(Sevens, a recurring feature on Aquarium Drunkard, pays tribute to the art of the individual song.)
In 1995, through an unusual series of connections involving Coretta Scott King, my mother and high colonics, I got to attend the Martin Luther King, Jr. Day memorial at Ebenezer Baptist Church, the church where King pastored. It’s a somewhat exclusive event, attended by a few notable figures, King’s extended family, the congregation of Ebenezer and some nearby Auburn Avenue residents (King’s childhood neighborhood). Of the few hundred guests, all but about a dozen of them were African American. The handful of non-black attendees included Bill Clinton, Edward James Olmos and Kris Kristofferson, the only real “famous” people there besides the widow King. Obviously, I gathered that the President would speak, and the Mexican-American Olmos, an ardent social activist, would also end up speaking. I couldn’t figure out Kristofferson, though. He wasn’t there to lecture, and this certainly wasn’t a celebrity event.
Waiting outside the small church in the January cold, Kristofferson stood with the rest of us—“us” meaning the otherwise anonymous—speaking casually with those nearest in line about his kids—not his work or his celebrity—in the same way a neighbor or a relative or an old family friend might. When he turned to walk inside as the line advanced, my mom reminded me more times than probably was appropriate for a married woman what a great person he was. After the service, we marched into nearby downtown Atlanta singing “We Shall Overcome,” and I watched him locked in arms with strangers—with us—who might as well have been from another world altogether.
This is my most immediate association any time Kristofferson’s name is mentioned. Others may think of a particular song he wrote, maybe even one he sang, or a movie he starred in—as a musician, a vampire killer or Billy the Kid. Maybe it’s because I was just 13 at the time and, to be honest, only vaguely familiar with him before that point, but I can’t shake that image. To this day, it dominates any experience or relationship I had with his music.
So, it goes without saying, that when I read the Ethan Hawke-penned Kristofferson piece in Rolling Stone in early April (coincidentally, just days after the anniversary of King’s assassination), this memory once again returned. Hawke’s masterfully written and expansive analysis highlights a sort of infatuation with the man’s biography, one that’s not uncommon among Kristofferson’s fan base, referring to Kristofferson as a “warrior poet.”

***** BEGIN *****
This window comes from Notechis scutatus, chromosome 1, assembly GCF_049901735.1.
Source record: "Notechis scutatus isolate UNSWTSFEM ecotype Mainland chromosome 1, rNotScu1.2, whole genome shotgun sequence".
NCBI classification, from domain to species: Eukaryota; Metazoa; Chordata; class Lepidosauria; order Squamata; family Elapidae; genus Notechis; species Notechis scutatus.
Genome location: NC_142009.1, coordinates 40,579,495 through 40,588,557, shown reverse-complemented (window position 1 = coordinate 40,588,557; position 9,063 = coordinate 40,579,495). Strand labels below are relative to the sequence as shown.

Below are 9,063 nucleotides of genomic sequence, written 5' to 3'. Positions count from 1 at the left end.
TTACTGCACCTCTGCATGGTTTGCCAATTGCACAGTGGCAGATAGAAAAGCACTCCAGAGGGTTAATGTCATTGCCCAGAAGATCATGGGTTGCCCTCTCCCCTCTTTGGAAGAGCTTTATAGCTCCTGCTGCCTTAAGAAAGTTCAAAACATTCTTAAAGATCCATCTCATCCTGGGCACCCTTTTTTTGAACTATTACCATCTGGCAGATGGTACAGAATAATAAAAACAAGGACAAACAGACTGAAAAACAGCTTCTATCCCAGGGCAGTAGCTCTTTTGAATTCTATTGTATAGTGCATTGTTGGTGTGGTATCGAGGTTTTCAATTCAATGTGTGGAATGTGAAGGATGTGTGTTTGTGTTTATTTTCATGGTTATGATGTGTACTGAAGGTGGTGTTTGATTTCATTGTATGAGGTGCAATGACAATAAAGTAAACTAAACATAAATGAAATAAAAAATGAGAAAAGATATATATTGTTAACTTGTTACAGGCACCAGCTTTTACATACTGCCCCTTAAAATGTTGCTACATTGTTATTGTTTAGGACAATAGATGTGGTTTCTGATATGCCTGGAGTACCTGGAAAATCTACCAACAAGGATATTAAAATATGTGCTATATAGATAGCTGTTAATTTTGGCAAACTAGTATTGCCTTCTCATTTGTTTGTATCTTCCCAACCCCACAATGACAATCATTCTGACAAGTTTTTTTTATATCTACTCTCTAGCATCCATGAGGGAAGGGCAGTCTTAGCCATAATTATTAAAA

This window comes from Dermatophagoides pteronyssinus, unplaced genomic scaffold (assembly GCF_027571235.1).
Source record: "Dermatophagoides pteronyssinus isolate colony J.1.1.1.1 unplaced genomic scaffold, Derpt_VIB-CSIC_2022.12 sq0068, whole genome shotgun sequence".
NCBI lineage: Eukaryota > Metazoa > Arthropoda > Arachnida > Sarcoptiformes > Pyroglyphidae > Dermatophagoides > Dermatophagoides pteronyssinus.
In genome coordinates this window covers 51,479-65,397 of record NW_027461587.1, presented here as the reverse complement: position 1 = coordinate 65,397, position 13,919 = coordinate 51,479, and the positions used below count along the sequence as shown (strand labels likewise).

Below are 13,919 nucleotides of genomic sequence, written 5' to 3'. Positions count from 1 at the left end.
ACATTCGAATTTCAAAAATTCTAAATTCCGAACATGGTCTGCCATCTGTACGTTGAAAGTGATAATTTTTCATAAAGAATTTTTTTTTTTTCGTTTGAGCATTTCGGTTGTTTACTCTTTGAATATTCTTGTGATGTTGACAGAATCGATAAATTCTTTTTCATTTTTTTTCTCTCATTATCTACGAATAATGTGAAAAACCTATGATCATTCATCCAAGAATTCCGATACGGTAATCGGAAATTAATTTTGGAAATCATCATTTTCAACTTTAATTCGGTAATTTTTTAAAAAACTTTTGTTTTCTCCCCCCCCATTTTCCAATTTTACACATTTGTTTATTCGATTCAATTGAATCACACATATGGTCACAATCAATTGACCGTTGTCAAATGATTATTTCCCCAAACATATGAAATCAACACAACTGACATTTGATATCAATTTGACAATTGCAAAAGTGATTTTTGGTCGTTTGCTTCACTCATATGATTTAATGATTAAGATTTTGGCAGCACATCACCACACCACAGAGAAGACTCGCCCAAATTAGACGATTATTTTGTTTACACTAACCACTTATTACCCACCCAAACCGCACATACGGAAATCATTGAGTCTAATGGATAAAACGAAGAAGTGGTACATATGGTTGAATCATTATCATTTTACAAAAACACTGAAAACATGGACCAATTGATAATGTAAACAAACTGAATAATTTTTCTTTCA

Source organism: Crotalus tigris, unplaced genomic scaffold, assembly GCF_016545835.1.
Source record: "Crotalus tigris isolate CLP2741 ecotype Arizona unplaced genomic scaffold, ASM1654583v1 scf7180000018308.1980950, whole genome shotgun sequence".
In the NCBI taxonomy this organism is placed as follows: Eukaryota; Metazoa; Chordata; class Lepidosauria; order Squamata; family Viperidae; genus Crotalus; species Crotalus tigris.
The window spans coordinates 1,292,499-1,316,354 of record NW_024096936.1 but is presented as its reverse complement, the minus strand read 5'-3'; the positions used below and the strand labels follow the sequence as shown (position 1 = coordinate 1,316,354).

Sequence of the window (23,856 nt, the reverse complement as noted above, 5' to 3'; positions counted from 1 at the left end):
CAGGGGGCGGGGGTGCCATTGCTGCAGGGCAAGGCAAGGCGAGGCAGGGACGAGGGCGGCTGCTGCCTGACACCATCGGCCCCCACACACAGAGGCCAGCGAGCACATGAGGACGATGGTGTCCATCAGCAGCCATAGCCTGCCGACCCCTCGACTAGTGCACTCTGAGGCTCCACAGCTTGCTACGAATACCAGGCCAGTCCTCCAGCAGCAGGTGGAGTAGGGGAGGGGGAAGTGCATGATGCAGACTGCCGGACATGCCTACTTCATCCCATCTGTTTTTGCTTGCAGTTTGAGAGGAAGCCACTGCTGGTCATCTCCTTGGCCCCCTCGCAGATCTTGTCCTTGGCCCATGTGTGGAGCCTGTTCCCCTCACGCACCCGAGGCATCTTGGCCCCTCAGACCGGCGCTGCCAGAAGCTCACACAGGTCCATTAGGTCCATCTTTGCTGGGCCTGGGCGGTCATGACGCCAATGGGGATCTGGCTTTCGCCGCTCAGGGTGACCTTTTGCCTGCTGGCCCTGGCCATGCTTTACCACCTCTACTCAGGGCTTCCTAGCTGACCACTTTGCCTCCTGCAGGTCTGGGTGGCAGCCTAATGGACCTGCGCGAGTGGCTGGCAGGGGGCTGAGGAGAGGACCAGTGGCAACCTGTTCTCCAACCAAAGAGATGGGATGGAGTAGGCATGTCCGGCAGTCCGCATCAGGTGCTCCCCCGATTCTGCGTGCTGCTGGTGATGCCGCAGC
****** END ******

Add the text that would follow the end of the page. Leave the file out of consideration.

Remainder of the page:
Without delving into the history of a warrior poet, the term really needs only Kristofferson to be defined: A rugby and football player; prized boxer at Oxford, where he was a Rhodes Scholar; a helicopter pilot; an Army Ranger; a writer of songs, stories and poems; and a Golden Globe winning actor. (And he counts his best friends as the Highwaymen—Johnny Cash, Willie Nelson and Waylon Jennings.) At the risk of fawning, Kristofferson is the convergence of body and mind; the physical and the intellectual. If you’ve ever heard him speak, you quickly realize he’s likely smarter than you. And even though you probably acknowledge that he can kick your ass, you also probably have to admit that he’s more sensitive than you, too. At least more poetic. It’s as if the Bushido tradition, the way of the warrior—samurais—took the form of a Cowboy with a penchant for smoking pot, drinking whiskey, bloody knuckles, beautiful women, flying, writing poetry, raising children and waxing philosophic on all things life somewhere on a beach in Hawaii.
Somehow he manages to control both the unforgiving tough-guy and the bleeding-heart family man in a single existence. Maybe it’s his ability to navigate these two conditions—the warrior and the poet—that enables him to so closely dissect the human condition. He understands not just what other people are thinking, but what they’re not thinking, as well. We’re composed of these idiosyncratic thoughts and emotions that define us uniquely without our ever really grasping the definition. But somehow he does.
“Sunday Morning Comin’ Down” is important for that very reason. Describing the wrong turns a life has taken, it’s not a country song about beer-soaked blues for the sake of, well, beer-soaked blues. It’s the story of a man examining his station in life, seeing what is in contrast to what could’ve been. And that’s a scenario all of us have encountered, even if we’re not having beer for breakfast and another for dessert. The song is also important because it is, very specifically, why this Cowboy Poet landed on our radar. Certainly, he had a few of his songs record before this, if less popularly. And even Ray Stevens had recorded “Sunday Morning” before Johnny Cash ever did. Not to mention, Janis Joplin—Kristofferson’s one-time girlfriend—recorded his “Me and Bobby Mcgee” just days before she died. So, it’s not as if this song is solely responsible for his having a career, but it is the representation of what he would become: an extraordinary who walks among the everyman, arms locked in arms, carrying on in the good fight with us. words/ j crosby